Officials reported late in the day that joint firefighting efforts were making progress in reducing the blaze aboard the container ship X-Press Pearl. The ship, which remains anchored nine nautical miles off Sri Lanka, is a total loss and fears remain that it will sink before the blaze is extinguished. At the same time, requests for an investigation into the incident are increasing and Sri Lanka has already started to take steps to bring charges against the captain and the vessel.
Firefighting tugs constantly sprayed and fogged the vessel with the support of the Sri Lankan Navy and Indian Coast Guard X-Press Feeders operators. A total of nine ships from Sri Lanka and three from India as well as the rescue company were involved in the fight against the fire and supported by flame retardant chemicals dropped from the air. Overnight, the Indian Coast Guard transferred supplies of dry energy and fire-fighting equipment to Sri Lanka to aid in the joint effort.
Indian Coast Guard
#Neighbourhood first #Fire onboard #MVXPressPearl off #Colombo. Firefighting operation supported by #ICG Ships in coordination with Sri Lanka has deployed tugs underway. Significantly reduced fire. Received by #ICG Dornier aircraft. No oil spill detected. DDNewsLive
Posted by Indian Coast Guard on Thursday, May 27, 2021
Despite progress in reducing the fire aboard the ship, Sri Lankan navy officials have warned the blaze is likely to last for days. They noted, however, that the exchange of fire was now facilitated by improving weather conditions with weaker winds and seas.
Sri Lanka’s Marine Environmental Protection Authority has already opened an investigation following media reports that the crew discovered a chemical leak in the containers while the vessel was sailing from the Middle Orient to India. MEPA wonders why the captain anchored off Colombo when he was aware of the danger.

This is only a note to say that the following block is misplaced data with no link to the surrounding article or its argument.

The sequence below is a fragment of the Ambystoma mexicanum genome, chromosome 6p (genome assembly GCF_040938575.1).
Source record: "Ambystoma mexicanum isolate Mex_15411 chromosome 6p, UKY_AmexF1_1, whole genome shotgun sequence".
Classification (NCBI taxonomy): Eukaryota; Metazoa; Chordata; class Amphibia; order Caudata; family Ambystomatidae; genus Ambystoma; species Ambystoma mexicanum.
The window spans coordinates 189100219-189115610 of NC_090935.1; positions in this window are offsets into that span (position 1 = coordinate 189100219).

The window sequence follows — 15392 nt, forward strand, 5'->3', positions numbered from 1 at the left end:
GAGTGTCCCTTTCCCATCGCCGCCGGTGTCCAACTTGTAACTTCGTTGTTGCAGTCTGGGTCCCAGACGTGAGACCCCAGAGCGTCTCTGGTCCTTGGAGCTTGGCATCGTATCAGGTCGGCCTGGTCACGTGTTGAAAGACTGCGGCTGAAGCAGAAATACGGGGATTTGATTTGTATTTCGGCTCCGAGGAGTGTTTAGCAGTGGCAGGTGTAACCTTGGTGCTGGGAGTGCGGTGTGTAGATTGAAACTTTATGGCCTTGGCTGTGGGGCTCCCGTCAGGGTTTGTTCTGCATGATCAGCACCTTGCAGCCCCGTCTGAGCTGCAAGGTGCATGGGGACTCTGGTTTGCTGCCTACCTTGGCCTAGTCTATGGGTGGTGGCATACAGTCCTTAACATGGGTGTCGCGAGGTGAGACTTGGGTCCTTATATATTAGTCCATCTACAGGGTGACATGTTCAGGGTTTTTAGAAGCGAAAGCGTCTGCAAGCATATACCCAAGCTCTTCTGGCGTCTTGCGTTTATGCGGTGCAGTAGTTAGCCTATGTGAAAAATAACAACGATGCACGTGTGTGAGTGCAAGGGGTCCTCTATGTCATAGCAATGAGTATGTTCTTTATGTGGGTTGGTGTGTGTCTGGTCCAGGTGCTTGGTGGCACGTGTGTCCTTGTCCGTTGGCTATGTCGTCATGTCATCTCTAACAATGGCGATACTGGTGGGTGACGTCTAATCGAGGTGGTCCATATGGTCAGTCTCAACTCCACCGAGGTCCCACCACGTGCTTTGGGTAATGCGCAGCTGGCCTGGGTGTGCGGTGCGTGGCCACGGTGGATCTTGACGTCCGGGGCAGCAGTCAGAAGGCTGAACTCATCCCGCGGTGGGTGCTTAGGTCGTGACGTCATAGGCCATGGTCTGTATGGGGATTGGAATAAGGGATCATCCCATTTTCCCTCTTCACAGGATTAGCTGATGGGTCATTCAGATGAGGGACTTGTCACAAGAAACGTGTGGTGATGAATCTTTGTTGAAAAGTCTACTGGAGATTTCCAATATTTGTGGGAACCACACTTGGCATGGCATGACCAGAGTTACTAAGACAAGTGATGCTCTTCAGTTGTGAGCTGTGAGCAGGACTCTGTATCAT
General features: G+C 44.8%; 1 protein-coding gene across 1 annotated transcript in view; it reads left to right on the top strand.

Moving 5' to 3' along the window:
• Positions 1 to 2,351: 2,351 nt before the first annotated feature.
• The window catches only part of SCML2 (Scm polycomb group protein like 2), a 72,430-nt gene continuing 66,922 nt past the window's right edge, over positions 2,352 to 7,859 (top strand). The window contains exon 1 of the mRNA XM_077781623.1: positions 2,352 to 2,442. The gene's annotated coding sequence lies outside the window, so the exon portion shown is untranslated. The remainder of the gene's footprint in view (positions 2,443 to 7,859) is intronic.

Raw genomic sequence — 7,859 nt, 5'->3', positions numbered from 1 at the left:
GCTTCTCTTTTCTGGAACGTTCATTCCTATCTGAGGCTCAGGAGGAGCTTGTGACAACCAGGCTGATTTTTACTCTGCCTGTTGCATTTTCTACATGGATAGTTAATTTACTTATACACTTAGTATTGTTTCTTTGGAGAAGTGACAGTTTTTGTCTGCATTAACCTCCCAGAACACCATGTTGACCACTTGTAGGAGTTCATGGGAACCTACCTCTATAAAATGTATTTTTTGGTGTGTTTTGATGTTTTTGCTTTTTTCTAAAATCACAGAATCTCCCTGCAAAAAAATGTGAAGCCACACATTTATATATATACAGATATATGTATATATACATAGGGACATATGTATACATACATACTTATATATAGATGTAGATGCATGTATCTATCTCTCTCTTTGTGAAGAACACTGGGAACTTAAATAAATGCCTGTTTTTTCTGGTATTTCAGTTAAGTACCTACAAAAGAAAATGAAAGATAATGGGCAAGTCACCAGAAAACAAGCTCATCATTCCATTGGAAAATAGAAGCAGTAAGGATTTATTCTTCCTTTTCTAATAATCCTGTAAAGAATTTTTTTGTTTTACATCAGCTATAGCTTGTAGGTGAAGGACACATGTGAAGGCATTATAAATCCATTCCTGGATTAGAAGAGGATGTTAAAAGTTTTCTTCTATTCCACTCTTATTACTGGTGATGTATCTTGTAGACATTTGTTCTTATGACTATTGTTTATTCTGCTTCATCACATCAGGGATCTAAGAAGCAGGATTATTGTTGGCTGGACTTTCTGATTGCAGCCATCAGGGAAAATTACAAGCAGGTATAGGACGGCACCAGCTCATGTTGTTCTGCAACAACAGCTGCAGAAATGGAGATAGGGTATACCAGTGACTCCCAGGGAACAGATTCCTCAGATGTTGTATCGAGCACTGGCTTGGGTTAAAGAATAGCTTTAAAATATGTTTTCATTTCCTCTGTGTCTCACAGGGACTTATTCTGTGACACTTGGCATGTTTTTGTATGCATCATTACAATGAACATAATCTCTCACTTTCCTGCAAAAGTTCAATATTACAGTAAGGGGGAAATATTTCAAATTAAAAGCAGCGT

The operator of the ship issued a statement refuting media reports that after discovering the leak, the ship was denied entry into ports, which could have averted the disaster. “Reports that the vessel was denied entry into the port of Hazira in India and the port of Hamad in Qatar is incorrect,” X-Press Feeders said in response to an unconfirmed story in maritime media . They noted that the ship had called at both ports on its route. “Requests had been made to both ports to unload a container that was leaking nitric acid, but the advice given was that there were no specialist facilities or expertise immediately available to deal with the leak. ‘acidic,’ reported X-Press Feeders.
Container and debris on shore (Sri Lanka Navy)
Sri Lanka’s MEPA officials continue to prepare for the potential of an oil spill, although recognition by the Indian Coast Guard has denied reports of an oil leak from the container ship. The MEPA said it was concerned that the hull of the X-Press Pearl had been compromised by the fire and could break if they attempted to tow the vessel further offshore in the current rough waters.
At least eight containers from the nearly 1,500 load on board have fallen into the ocean and at least one has already washed up on shore. Sri Lanka police yesterday warned they would take action against looters carrying items on the beach and today announced that eight people have been arrested. Sri Lanka has also posted guards on the beach to prevent people from coming into contact with the contents of containers that have fallen overboard. They warned that some of the containers that fell overboard may have carried the dangerous chemicals known to be on board the ship. The manifests show the ship was carrying 25 tons of nitric acid along with other chemicals used to make cosmetics.
Police Guarding the Shore (Sri Lanka Navy)